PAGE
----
Kenneth ‘Flex’ Wheeler still watches the Open class with a close eye since retiring decades ago. In an Olympia TV video, Wheeler was critical of Andrew Jacked’s and Hunter Labrada’s recent performances at the 2023 Texas Pro last weekend.
Even though he was unable to claim a Mr. Olympia title, Flex Wheeler remains one of the most recognizable bodybuilders in the history of the sport. From the 1990s to the 2000s, he built his legacy with jaw-dropping aesthetics, combined with a slim waist and round muscle bellies.
Even though Ronnie Coleman prevented him from winning a Sandow trophy, Wheeler still carved out a successful career, having collected a total of four Arnold Classic victories (1993, 1997–1998, 2000). Wheeler’s bodybuilding contributions are set in stone as he was honored with the 2023 Arnold Classic Lifetime Achievement Award.
The Open class saw two big names secure their entries for the 2023 Mr. Olympia recently. At the Tampa Pro earlier this month, Hunter Labrada looked to be at his all-time best and earned gold. Then, he took on Andrew Jacked weeks later but was unable to stop the Nigerian native from getting his qualification.
The sport’s biggest event of the year goes down November 2-5 in Orlando, Florida. With the 2023 season well underway, Wheeler discussed the two stars who have set their sights on another Olympia contest.
Flex Wheeler Talks Weak Points of Andrew Jacked & Hunter Labrada 11 Weeks from 2023 Mr. Olympia
Terrick El Guindy, an IFBB Pro League judge, says Andrew Jacked was fidgeting at the 2023 Texas Pro during the back double biceps pose. Wheeler believes Andrew lacked mind-muscle connection in his back which is what led to the pose looking ‘amateur.’
“One of the things that I want to point out is it looks like Andrew Jacked is adjusting his back double biceps constantly. He’s not hitting it and holding it, you see, there’s constant movement on his back double biceps,” said Terrick El Guindy.
“That’s your sign that you’re not having any contraction, you feel absolutely nothing from the rear. That comes into just posing, posing, posing, posing, so much that you’re tired and you can barely stand up. That’s the same analogy you have on stage: there is no mirror to look at.
You have to have that connection. It doesn’t seem like he was practicing on his rear double biceps a lot – it’s almost an amateur thing, you fidgeting around, looking around and all that, trying to re-contract and all that stuff, that’s a pure sign you don’t have it locked it,” said Flex Wheeler.
Simply put, Wheeler believes Jacked won in Texas because he was prettier and leaner. Given Hunter’s physique updates leading up to last weekend, Wheeler was disappointed in his overall conditioning.
“He’s prettier and a little bit leaner. I was somewhat kind of disappointed in Hunter, I’m going to call him privately. But if you looked at some of his – and this happened all the time, too often. If you look at his pictures going into the show, he was shredded, especially in the last photos. That was not the same guy on stage. He was bloated.
It seemed like he was really bloated and his stomach area, it seemed like his legs were washed out from that deep striation that he had. The Christmas tree was definitely not there. If it was that same physique he had a few days out from the show, it would have been a whole different story for him,” said Flex Wheeler.
Flex said Jacked used finesse to hide his underwhelming hamstrings against Hunter in the side triceps pose. However, Wheeler underlined that Andrew’s back double biceps pose did him no favors on stage.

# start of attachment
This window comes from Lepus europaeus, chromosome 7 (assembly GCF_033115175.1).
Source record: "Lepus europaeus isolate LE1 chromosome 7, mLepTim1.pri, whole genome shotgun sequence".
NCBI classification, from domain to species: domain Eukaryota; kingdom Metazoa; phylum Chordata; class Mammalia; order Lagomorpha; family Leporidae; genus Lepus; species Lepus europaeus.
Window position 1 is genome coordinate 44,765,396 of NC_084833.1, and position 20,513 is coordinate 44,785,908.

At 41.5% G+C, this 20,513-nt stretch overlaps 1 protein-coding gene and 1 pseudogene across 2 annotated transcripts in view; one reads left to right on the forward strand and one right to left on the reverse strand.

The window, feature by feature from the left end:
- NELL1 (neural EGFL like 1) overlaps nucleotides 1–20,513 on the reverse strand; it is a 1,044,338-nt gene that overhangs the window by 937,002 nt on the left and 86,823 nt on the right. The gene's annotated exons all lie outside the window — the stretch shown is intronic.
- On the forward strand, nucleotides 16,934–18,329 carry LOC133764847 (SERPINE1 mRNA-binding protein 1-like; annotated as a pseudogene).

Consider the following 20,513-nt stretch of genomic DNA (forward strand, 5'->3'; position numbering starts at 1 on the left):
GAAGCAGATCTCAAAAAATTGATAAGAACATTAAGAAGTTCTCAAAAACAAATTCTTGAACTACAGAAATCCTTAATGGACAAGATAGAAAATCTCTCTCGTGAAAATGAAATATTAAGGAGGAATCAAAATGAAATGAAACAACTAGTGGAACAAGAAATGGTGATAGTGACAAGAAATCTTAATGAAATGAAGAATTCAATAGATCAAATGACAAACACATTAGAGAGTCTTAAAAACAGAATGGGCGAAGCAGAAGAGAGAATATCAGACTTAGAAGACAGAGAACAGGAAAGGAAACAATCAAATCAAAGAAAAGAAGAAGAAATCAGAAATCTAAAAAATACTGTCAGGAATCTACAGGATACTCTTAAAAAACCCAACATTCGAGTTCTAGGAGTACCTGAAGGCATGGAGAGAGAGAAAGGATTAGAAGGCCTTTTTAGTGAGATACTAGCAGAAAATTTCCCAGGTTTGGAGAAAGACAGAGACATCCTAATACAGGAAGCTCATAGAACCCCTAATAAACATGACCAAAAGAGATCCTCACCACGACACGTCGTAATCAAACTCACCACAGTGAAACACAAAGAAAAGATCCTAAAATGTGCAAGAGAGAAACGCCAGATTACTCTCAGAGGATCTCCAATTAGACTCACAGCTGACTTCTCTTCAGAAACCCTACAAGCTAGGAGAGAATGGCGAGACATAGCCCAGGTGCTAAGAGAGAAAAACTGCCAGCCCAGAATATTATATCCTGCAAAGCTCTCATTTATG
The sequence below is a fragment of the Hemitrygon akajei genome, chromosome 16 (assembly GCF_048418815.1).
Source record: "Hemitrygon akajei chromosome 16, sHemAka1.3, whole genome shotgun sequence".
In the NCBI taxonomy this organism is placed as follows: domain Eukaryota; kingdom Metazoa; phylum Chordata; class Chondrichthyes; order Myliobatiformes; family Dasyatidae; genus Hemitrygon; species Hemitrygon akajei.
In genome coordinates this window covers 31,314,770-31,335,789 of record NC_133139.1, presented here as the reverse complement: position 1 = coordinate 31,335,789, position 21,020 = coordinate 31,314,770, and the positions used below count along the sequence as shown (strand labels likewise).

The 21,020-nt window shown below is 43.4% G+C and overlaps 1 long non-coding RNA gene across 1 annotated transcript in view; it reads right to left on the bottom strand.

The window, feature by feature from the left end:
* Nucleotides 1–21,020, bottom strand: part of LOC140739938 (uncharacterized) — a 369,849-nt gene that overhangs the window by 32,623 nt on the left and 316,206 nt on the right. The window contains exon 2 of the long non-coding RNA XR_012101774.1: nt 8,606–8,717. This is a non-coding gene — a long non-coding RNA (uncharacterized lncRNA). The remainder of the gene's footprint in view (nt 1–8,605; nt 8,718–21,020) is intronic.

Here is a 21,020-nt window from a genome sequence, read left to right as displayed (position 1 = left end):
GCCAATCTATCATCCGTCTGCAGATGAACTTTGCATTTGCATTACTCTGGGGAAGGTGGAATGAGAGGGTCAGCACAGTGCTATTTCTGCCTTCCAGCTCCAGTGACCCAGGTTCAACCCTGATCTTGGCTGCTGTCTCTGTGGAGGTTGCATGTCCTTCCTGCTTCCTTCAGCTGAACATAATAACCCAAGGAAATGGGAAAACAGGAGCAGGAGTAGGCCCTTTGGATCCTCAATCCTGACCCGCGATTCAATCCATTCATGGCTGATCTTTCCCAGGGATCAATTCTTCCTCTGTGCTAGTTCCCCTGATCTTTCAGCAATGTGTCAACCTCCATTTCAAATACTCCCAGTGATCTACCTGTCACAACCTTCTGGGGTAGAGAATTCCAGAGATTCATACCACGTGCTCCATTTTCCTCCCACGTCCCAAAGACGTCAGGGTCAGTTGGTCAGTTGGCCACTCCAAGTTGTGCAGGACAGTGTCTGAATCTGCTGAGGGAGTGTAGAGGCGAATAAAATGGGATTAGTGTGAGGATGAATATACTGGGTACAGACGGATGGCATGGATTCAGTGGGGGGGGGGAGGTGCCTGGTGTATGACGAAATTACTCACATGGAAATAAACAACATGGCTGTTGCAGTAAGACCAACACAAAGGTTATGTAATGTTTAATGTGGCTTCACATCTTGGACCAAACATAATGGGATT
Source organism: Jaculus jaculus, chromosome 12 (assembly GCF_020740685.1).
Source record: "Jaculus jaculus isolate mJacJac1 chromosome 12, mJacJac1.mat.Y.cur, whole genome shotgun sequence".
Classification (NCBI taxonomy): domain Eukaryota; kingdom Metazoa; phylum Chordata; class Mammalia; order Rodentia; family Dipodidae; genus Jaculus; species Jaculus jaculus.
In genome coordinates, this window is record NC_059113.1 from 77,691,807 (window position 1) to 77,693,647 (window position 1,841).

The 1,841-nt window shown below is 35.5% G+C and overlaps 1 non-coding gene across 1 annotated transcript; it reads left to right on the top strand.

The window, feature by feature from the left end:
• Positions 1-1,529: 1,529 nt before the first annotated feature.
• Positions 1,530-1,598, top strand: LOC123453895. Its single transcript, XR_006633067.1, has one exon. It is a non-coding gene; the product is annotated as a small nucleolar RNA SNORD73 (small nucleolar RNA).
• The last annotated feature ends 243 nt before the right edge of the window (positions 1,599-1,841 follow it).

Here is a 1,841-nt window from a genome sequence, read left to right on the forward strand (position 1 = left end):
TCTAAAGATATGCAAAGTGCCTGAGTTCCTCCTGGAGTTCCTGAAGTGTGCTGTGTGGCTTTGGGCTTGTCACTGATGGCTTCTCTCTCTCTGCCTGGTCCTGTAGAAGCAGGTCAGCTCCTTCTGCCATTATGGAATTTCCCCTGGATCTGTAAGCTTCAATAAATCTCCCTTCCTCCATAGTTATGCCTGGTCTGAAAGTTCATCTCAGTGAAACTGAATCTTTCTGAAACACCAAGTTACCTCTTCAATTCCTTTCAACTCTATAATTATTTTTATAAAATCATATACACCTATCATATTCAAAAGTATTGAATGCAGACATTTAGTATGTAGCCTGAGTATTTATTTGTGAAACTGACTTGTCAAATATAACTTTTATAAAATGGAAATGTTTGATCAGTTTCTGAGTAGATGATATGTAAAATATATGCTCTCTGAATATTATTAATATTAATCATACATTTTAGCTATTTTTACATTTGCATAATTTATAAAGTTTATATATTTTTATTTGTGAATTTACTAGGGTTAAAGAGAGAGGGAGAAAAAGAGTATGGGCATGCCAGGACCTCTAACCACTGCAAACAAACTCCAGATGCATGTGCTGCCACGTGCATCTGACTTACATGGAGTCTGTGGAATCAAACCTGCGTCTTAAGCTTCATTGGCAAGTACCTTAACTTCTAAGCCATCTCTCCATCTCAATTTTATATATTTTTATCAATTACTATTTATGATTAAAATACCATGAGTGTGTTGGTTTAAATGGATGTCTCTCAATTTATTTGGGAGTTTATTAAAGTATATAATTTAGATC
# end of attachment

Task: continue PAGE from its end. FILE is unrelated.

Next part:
“So many of these guys have so much potential and lackluster, but as far as Andrew’s side tricep and Hunter’s side tricep, it’s because it’s not only a side tricep pose. That’s what people have to understand. No more than a front double bicep is a front bicep pose, it’s a complete pose.
What Andrew is doing is he’s hiding that he doesn’t have as powerful hamstrings as Hunter does. It’s him doing the best at what he has. I’m not sure because we’re looking at a still photo. I don’t know if the judges are calling for like they normally do, they call for that mandatory tricep. Then they switch gears and go into their own. That’s what it is, that’s what he’s doing.”
If Jacked can keep filling up his frame with quality muscle, Bob Cicherillo predicted he’ll be in the first call-out at 2023 Mr. Olympia.
“Andrew Jacked is pretty much a novice when it comes to the years he has and the actual stage time. He’s still figuring it out which is a pretty scary proposition when you consider when this guy finally gets it down and he continues to figure out where that balance is between coming in full and conditioned and then he can’t afford to come in a skinny out,” said Bob Cicherillo.
“I’ll tell you this: he’s getting pretty close. You might see the best version at Olympia and if he does, you’re absolutely going to see him in the first call-out.”
Flex Wheeler and Andrew Jacked have a history. In 2022, Wheeler was responsible for coaching Jacked in conjunction with ex-trainer George Farah. Wheeler, who is highly regarded for his posing mastery, would often help Andrew through sequences before competitions. Wheeler and Jacked have similarities too as both men have used flexibility to their benefit on stage.
Jacked appeared to move on and now trains under the guidance of the late Shawn Rhoden’s former brigade: Chris Aceto and Chris ‘Psycho’ Lewis. Considering the improvements Andrew has made under their wing, fans are thrilled to see Jacked take on his sophomore Olympia appearance in less than three months.
Hunter Labrada, meanwhile, intends to use his runner-up performance to Andrew as fuel for his next outing. With Labrada and Jacked both having a win over one another, fans look forward to seeing who will come out on top in November.